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Volunteer Program Brings Microscopes, Scientists Into Utah Classrooms

SALT LAKE CITY, Utah – A new program has brought microscopes and scientists into the classrooms of underserved kids in Utah. Through first-hand experience, they’ve been learning what’s possible.

Miguel Nevarez, a 2nd-grader at Meadowlark Elementary, said he likes the stripes on zebrafish.

“I also like how their eyes just boggle out to me like they’re looking at me. I like science a lot, like every day I wonder how many planets are in the solar system or whatever,” he said.

He and the other 2nd-graders have been learning from Monique Morrison, a scientist with ARUP Laboratories.

“I want others who are from diverse backgrounds, whether they’re immigrants or minorities, to know that women, minorities, anyone can become a scientist if they work really hard,” she said.

Morrison volunteers with BioEYES Utah, a K-12 outreach program. She’s originally from Jamaica.

“It’s one thing to hear what a scientist is, but to actually see one in person, to hear what I do , to see what I do, to interact with the zebra fish, I think that probably sticks with them a little bit more,” Morrison said.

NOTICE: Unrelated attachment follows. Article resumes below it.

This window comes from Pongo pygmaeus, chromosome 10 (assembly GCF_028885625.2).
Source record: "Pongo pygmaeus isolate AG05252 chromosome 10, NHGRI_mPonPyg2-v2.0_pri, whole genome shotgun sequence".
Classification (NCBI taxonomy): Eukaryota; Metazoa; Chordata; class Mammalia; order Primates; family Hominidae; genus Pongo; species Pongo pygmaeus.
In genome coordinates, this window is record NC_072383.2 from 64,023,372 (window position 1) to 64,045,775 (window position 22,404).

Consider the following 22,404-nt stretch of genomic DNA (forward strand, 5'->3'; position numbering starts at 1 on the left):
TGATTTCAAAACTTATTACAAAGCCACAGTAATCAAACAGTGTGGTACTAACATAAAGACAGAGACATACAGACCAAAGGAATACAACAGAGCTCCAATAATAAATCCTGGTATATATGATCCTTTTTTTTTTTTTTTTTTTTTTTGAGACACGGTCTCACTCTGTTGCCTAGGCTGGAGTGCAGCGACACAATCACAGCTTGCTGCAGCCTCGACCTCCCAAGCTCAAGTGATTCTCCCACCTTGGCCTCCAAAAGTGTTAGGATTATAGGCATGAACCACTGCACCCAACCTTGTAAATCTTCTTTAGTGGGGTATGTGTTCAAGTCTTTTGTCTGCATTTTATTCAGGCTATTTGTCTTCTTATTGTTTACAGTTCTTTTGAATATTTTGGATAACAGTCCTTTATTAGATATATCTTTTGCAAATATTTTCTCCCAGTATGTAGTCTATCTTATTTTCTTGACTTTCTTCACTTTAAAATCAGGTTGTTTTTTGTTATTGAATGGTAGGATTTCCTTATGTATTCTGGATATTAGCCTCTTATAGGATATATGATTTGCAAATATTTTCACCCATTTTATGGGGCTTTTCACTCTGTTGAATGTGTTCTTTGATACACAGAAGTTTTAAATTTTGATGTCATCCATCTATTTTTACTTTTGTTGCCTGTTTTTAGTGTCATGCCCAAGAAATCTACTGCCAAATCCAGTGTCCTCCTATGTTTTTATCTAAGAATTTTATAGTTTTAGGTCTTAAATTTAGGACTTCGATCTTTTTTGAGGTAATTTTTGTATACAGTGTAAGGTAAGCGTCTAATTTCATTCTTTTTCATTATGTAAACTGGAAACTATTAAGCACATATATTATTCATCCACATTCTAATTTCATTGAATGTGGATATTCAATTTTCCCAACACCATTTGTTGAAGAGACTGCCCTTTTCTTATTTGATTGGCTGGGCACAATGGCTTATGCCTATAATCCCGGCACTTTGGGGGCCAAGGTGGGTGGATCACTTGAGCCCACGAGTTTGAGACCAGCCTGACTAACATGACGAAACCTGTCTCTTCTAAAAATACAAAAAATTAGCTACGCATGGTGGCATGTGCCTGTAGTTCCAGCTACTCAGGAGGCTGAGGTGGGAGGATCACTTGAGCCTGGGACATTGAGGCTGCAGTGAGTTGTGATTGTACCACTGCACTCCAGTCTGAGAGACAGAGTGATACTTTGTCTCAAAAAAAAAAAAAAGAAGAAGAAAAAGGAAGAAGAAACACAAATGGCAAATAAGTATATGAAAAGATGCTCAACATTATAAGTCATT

The program gets kids excited about science. It’s hands on, engaging, and lets them experience what it’s actually like to be a scientist.

“On day one, we let them set up a tank with one male and one female. They spawn the fish, and then we collect the embryos. We use those embryos for the rest of the week in various experiments depending on the grade level,” said John Anderson, with BioEYES Utah.

Since zebrafish develop quickly from single cells to free-swimming larvae, students can see their progress in just one week. The hope is that they’ll one day pursue a career in science.

“There is definitely a misrepresentation in stem-related career fields for minorities,” Anderson said. “We focus on underrepresented populations in Utah.”

That’s the plan for budding scientist, Nevarez, who has started doing his own experiments at home.

“Just like kind of mix stuff up to see what happens,” he said. “Like I mix up weird stuff. Like baking soda. Maybe glue or whatever? I don’t know, I just like doing a lot of stuff.”

Scientists who volunteer with the program hope those experiments lead to breakthroughs in the future.

Since it began in 2015, BioEYES Utah has reached thousands of students in Title 1 schools, which receive federal funds to help children at risk of dropping out.

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